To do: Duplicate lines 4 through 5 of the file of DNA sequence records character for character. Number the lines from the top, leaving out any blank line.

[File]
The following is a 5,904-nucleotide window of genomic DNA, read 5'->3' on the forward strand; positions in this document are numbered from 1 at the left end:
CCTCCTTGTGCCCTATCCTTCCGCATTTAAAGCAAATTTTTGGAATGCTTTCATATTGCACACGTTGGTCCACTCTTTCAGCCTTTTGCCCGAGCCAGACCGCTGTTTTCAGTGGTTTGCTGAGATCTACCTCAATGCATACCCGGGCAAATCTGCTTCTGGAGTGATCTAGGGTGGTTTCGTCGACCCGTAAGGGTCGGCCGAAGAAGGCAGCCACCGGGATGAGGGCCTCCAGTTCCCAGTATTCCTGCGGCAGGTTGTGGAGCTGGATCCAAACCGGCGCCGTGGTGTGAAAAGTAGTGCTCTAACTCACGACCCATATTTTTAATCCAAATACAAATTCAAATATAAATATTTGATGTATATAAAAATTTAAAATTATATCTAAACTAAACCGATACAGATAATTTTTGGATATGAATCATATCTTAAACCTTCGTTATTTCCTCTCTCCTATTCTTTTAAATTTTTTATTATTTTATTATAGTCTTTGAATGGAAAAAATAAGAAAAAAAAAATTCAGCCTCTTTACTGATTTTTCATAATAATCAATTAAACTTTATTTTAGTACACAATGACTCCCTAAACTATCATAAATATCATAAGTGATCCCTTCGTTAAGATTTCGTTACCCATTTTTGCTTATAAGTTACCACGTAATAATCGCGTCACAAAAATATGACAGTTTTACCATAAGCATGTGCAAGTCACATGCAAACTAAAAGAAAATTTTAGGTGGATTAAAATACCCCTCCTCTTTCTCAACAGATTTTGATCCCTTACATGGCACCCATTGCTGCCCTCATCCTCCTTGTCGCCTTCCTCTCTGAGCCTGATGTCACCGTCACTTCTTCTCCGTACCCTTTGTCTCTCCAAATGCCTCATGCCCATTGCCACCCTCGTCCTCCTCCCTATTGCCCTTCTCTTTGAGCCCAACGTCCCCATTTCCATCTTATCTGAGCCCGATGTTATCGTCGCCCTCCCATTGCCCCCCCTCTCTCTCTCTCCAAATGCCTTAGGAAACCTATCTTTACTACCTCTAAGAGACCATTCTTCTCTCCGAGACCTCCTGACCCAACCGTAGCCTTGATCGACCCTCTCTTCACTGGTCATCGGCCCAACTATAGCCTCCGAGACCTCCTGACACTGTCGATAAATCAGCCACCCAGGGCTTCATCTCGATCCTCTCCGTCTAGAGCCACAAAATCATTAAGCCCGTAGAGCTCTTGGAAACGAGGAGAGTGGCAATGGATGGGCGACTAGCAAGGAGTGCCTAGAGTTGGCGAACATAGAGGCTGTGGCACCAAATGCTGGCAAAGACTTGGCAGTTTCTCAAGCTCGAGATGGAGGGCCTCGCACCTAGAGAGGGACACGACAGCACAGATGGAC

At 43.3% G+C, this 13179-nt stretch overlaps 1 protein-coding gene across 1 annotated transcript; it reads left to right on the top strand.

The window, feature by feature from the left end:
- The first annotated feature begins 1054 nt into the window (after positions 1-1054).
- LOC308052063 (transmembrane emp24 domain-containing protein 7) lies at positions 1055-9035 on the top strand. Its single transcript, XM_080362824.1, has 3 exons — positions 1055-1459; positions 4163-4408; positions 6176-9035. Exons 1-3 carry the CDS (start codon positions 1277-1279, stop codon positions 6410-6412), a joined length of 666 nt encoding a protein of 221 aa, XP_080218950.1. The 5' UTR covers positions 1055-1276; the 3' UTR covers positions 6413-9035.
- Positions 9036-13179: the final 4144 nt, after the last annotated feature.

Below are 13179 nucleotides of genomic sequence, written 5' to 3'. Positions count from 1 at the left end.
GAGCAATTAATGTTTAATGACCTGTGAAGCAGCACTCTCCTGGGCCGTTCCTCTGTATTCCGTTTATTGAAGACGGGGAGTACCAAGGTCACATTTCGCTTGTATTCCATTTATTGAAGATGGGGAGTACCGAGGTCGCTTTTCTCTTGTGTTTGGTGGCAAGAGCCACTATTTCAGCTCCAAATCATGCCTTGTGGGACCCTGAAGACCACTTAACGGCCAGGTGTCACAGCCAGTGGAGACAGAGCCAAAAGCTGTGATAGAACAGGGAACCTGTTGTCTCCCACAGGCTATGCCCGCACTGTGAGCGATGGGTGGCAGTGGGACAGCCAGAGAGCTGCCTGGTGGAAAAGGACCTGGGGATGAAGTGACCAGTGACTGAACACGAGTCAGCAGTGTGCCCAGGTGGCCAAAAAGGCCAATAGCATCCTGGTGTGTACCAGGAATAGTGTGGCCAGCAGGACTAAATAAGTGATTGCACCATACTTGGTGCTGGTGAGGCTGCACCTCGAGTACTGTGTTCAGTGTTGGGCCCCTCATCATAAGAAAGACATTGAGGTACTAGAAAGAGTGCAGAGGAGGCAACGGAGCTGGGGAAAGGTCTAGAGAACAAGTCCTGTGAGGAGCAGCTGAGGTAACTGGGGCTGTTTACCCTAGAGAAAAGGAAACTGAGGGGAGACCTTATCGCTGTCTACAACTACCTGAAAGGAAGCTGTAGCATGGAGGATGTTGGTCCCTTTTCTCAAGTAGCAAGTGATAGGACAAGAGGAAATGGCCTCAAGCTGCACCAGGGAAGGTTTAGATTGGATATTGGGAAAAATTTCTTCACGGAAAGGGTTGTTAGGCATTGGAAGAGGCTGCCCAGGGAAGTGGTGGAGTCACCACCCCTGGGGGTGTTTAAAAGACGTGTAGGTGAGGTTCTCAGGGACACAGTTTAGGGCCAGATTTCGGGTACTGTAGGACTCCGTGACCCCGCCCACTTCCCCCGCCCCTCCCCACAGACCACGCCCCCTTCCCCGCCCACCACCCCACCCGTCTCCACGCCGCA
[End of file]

The window, feature by feature from the left end:
- The first annotated feature begins 1054 nt into the window (after positions 1-1054).